[1] Groth. A Verifiable Securet Shuffle of Homomorphic Encryptions. 2010

[2] Furukawa. Efficient and Verifiable Shuffling and Shuffle Decryption. 2005

[3] Terelius, Wikström. Proofs of Restricted Shuffles. 2010; More efficient version commerically available as "Verificatum" (http://www.verificatum.org/)

Other references are available.

B.Sc., M.Sc. or Ph.D. level

*Assigned to Janno Siim*

### Supervised by Benson Muite

**Password cracking**

Parallel computers are used for password cracking. Write an introductory survey of their use and determine the state of the art in the area. In particular, determine what types of methods are currently breakable. Alternatively, give a detailed overview of a recent paper in this area.

B.Sc. or M.Sc. level

**Security on shared resources**

Many people send unencrypted email and use unencrypted social networking sites because of poor user interfaces. Encryption tools exist, but seem not to be offered in free services. If one operates or has access to data from several large service providers, it is possible to aggregate a significant amount of information that could be used for financial gain -- the competitive free market system is based on secrets, whereas a managed market system could operate without secrets. Make suggestions for how to create simple user friendly encryption interfaces and estimate the level of adoption that would be required to allow for privacy preserving communication.

B.Sc. or M.Sc. level

### Supervised by Arnis Parsovs

**Password-based encryption in ZIP files**

PDF and ZIP software provides off-the-shelf solution for password protecting sensitive content. The task for this project is to study how password-based encryption is implemented in ZIP and PDF file formats. The student is expected to implement proof-of-concept password cracker and study already available password crackers and provide some numbers of password cracking performance on modern hardware.

B.Sc. or M.Sc. level

*Assigned to Dmitri Gabbasov*

**Password-based encryption in PDF files**

*Assigned to Yauhen Yakimenka*

### Supervised by Pille Pullonen

**The Simplest Protocol for Oblivious Transfer**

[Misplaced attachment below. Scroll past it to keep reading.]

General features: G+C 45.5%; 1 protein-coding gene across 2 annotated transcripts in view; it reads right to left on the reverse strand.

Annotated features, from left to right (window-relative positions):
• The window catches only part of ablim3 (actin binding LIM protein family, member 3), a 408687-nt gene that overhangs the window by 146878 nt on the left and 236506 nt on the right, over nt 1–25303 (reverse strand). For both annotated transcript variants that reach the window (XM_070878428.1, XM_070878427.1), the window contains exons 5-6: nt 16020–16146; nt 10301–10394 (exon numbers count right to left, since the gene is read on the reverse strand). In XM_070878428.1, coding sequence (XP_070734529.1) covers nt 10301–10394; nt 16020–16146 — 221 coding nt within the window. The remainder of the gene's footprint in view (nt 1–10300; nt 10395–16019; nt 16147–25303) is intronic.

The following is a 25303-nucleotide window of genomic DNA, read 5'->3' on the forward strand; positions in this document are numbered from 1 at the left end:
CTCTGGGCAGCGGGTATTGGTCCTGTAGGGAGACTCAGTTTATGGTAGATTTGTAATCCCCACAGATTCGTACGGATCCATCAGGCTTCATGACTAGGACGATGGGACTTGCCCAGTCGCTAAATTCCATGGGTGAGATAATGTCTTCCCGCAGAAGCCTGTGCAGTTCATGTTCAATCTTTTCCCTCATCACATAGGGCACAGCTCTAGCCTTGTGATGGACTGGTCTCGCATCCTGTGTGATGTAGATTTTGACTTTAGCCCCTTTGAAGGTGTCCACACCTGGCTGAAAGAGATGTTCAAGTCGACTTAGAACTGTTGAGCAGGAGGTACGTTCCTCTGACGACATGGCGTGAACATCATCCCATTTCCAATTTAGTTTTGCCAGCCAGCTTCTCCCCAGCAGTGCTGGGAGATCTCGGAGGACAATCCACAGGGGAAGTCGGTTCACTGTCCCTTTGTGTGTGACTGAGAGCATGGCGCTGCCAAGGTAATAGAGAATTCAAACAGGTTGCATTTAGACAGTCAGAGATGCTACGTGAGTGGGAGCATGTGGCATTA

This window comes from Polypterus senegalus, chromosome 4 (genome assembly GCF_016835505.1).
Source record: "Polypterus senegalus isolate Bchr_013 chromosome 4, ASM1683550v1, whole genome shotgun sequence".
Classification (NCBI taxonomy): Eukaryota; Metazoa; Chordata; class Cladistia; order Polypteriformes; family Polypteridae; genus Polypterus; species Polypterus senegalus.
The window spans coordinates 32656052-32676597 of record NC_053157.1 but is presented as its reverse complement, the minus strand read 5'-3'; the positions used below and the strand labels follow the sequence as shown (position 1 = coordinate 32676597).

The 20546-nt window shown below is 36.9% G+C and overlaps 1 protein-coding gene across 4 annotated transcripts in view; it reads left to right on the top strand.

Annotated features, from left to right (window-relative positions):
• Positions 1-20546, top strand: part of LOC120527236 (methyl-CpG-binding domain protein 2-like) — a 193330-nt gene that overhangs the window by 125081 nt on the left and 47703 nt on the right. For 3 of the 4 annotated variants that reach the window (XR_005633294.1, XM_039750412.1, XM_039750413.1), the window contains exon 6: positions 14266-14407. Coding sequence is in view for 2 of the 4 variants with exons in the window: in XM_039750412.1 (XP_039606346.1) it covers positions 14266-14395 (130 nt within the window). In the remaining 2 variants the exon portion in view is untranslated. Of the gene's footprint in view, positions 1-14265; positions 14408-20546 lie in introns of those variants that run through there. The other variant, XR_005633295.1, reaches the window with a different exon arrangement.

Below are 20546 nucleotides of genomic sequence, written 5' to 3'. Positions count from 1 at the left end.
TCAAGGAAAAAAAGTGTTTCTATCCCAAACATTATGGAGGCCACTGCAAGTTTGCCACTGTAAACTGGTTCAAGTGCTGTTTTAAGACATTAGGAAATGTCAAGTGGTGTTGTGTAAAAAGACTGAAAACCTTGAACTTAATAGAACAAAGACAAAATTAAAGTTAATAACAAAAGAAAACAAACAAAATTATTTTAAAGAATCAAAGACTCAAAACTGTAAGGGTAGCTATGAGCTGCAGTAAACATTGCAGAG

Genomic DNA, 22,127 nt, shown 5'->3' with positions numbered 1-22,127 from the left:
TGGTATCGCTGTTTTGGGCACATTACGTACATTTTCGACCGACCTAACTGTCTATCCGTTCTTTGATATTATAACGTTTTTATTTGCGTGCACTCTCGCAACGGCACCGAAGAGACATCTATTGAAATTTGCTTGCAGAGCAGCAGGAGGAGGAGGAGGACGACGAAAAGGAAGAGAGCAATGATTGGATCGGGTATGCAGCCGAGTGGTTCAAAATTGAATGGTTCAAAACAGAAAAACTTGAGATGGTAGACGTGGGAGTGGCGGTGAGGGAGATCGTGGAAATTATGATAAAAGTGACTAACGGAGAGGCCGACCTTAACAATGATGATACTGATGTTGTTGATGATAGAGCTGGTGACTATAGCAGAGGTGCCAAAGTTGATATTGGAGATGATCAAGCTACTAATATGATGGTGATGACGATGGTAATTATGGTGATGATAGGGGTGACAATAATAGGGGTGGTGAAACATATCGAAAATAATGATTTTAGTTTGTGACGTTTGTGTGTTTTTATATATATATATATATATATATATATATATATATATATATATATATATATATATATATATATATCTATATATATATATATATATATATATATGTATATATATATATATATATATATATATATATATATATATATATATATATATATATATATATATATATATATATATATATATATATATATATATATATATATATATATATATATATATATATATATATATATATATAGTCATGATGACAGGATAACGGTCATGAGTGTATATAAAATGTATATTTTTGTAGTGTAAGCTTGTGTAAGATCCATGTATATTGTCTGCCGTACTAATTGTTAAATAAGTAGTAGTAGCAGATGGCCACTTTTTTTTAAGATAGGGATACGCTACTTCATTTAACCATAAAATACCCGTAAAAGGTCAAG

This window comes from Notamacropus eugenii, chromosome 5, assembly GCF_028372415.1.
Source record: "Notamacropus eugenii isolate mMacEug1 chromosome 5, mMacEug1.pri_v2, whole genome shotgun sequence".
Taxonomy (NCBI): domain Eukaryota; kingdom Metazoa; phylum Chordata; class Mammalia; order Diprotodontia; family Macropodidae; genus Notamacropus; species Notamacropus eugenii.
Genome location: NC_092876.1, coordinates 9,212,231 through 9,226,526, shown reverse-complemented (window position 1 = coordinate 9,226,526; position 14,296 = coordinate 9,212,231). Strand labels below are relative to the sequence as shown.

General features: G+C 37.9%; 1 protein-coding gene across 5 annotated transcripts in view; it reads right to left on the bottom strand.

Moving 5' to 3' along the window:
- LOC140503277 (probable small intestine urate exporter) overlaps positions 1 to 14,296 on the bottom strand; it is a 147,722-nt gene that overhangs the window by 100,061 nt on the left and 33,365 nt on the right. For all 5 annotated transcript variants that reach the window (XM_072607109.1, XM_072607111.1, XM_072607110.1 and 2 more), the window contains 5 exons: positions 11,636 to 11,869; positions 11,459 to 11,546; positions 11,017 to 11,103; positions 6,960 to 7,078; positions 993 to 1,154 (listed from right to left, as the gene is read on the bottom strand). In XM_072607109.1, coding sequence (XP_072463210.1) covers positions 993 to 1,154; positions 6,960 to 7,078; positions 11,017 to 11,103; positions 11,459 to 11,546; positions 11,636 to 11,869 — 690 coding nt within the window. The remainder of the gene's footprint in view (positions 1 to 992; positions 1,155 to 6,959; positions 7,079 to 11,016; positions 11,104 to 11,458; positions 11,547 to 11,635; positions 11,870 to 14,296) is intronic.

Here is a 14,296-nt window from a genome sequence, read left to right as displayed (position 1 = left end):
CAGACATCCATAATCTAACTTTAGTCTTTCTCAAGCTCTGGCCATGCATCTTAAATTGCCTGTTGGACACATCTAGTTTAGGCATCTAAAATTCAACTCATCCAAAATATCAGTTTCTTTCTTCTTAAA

Diffie-Hellman key exchange is a very well known protocol where two parties can agree on a joint secret key. However, this paper twists this idea to obtain a protocol for oblivious transfer. In addition to theoretical results they also propose an implementation of this protocol using elliptic curves.

The work of the student is to understand the protocol and describe the concrete advancements with respect to previous oblivious transfer protocols. Especially, to compare the security properties and efficiency to Bellare-Micali and Naor-Pinkas oblivious transfer. If possible, also the complexity of implementing the protocols should be summarized.

Based on the paper by Tung Chou and Claudio Orlandi, available at: https://eprint.iacr.org/2015/267, LATINCRYPT 2015

M.Sc. or Ph.D. level

*Assigned to Sander Siim*

**Literature overview about active security in garbled circuits**

There are many ideas that have been considered for ensuring the security of garbled circuits. Current main ideas are the cut and choose technique (Lindell & Pinkas 2007) and the LEGO protocol family (Nielsen and Orlandi 2009). I can provide more references, but not an exhaustive list.

The students work is to provide a literature overview of the different branches of work in this area. Especially, to collect all relevant references and their main ideas and security guarantees. The report should also include approaches that have been later shown to be faulty together with a summary of their problems.

M.Sc. or Ph.D. level

*Assigned to Cesar Pereida*

### Supervised by Vitaly Skachek

**Computing functions in the network**

The following network communications scenario is studied: source nodes generate random messages, and a receiver node computes a target function. The goal is to maximize “computing capacity”, i.e. the average number of times the function can be computed per network usage. The min-cut in the graph (with respect to the network computing problem) plays a pivotal role in analyzing the computing capacity. The min-cut is an upper bound on the maximum achievable rate and it is a tight bound for computing any target function in multi-edge tree networks.